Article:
David spent some time in the UK, only to return to Israel and work in the government, in the Agriculture Ministry. Another brother, Fouad Salah Yehuda – named after his uncle – (who changed his name to Gad Eshed when he came to Israel, at David’s suggestion), “studied aviation in the UK, and when he finished [his studies] El Al contacted him and he came to work with them at the airport. He left [that position] after a few years and opened a motorcycle shop and a driving school for motorbikes,” said Yehuda.
The fourth of the brothers, Heskel, worked at the American Embassy in Tel Aviv as commercial attaché.
The two sisters were Matilda, who came to Israel in 1946, and Flora, who married in Iraq and moved to London, then Nice, and spent her final years in Monaco.
Upon arrival in Israel, Yakov enlisted in the IDF and then “worked in a factory, and after that I went to Bank Leumi at the airport at the age of 25; I left in 1985 having attained the position of assistant manager.”
Dawood did not immigrate to Israel with the rest of his family. He had been in the UK since 1945, sent there at age 17 on an Iraqi state scholarship to study English literature. He had exhibited an uncanny knack for this from an early age, having fallen in love with Shakespeare’s works as soon as he came across The Merchant of Venice while still a schoolboy.
He left Iraq on August 15, 1945, recalled Yakov, “the very day the atom bomb exploded on Hiroshima.”
His natural gift for language, and his perseverance, enabled Dawood to publish Arabic translations of English short stories in local publications while still in school in Iraq. According to researcher and fellow Iraqi Emile Cohen (“Tribute to Nessim J. Dawood: An Arab Jew in a Muslim World”), this attracted the attention of a respected democratic politician, Kamil Chadirji, owner of the Al-Ahali newspaper, who asked Dawood to translate articles from English for his periodical.
Chadirji, who also hired Dawood to teach English to his son, was to sign as guarantor for Dawood when he received a grant from the state to study in London.
Years later in the UK, Dawood – an assiduous book reviewer and contributor to letters to the editor of The Times – wrote a eulogy of Naim Tweg, his uncle and a former colleague at Al-Ahali.
Dawood’s received a scholarship to London University in the capital, but the university was evacuated to Exeter during World War II, where he toiled the next four years. The result of his labors was a double degree in English literature and Arabic.
Subsequently Dawood – whose fantasy was to translate Shakespeare into Arabic – qualified as a teacher and taught English at a secondary school in South London. He also spent three years as a journalist at The Jewish Chronicle.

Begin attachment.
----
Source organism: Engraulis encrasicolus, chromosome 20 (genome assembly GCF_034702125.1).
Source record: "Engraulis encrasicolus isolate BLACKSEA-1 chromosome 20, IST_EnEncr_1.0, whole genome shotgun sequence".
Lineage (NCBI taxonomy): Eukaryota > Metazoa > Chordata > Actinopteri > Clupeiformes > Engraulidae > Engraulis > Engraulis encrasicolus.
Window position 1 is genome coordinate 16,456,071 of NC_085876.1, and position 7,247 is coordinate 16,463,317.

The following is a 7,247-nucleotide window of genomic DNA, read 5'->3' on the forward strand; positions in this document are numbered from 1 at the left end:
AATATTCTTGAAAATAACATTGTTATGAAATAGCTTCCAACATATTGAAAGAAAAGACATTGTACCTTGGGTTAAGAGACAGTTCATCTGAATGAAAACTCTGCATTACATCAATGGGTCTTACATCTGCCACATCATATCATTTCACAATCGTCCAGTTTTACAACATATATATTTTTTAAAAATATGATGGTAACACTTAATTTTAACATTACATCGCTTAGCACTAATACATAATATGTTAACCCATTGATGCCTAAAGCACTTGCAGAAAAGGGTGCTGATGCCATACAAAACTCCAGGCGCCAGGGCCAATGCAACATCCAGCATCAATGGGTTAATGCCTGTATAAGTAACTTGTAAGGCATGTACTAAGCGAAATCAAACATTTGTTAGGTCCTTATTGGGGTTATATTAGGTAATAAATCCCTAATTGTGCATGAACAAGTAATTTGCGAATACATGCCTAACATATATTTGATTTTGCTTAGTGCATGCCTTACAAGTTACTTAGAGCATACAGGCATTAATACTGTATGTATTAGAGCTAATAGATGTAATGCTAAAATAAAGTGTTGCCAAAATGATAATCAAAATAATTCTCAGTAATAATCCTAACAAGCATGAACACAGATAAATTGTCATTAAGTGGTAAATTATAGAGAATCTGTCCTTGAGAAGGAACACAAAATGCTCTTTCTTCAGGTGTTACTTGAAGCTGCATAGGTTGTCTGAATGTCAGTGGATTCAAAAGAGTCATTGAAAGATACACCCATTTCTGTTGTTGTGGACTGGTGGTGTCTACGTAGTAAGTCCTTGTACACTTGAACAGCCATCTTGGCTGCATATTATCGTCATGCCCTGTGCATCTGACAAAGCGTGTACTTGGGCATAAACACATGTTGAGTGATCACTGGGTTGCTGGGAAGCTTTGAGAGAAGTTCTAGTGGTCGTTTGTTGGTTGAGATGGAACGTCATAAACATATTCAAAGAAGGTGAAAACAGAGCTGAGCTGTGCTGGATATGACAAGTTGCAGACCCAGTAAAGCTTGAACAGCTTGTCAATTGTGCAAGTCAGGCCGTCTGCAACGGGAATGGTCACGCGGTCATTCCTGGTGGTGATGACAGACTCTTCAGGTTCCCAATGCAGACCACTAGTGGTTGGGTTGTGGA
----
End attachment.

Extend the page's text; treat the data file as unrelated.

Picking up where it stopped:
In 1948, as an international student in London, he was thrilled to be invited to attend Shakespeare’s birthday celebration in Stratford-upon-Avon, a previously annual event that had only just resumed, following the end of the war. Years later – in 2011 – he was asked to speak at the same anniversary as the oldest survivor of that first postwar lunch, and shared anecdotes of the time, including how he met Shakespearean actors Claire Bloom and Alfie Bass at the theater bar. Over the years, Dawood attended several such lunches in commemoration of the Bard, whose work he continued to delight in.
In 1949 he married Juliet Abraham – the sister of his childhood friend Eliahu Abraham – at the Lauderdale Road Spanish and Portuguese Synagogue in London.
The couple were married for 65 years and had three sons and nine grandchildren.
But it was in 1952, when the young scholar attended a talk by E.V. Rieu, renowned for his Greek-to-English translations of Homer’s Iliad and Odyssey, and founding editor of Penguin Classics (a subdivision of Penguin Books), that his life-course would change.
Rieu’s novel concepts went straight to Dawood’s core, as he explained in a 1990 interview with The Bookseller magazine.
The publisher spoke of “a new kind of translation,” of the “challenge of emulating the excellence of the original”; and the concept that “a good translator must be a good writer” and should use “idiomatic English”; that “a translation had to sound well when read out loud.”
“I was enthralled,” said Dawood in the interview.
He wrote to Rieu, enclosing a translation of the prologue to the book of Eastern tales that was to become a household name, Tales from the Thousand and One Nights.
To Dawood’s amazement, what he received by return mail from Rieu was the offer of a contract to translate the Tales themselves.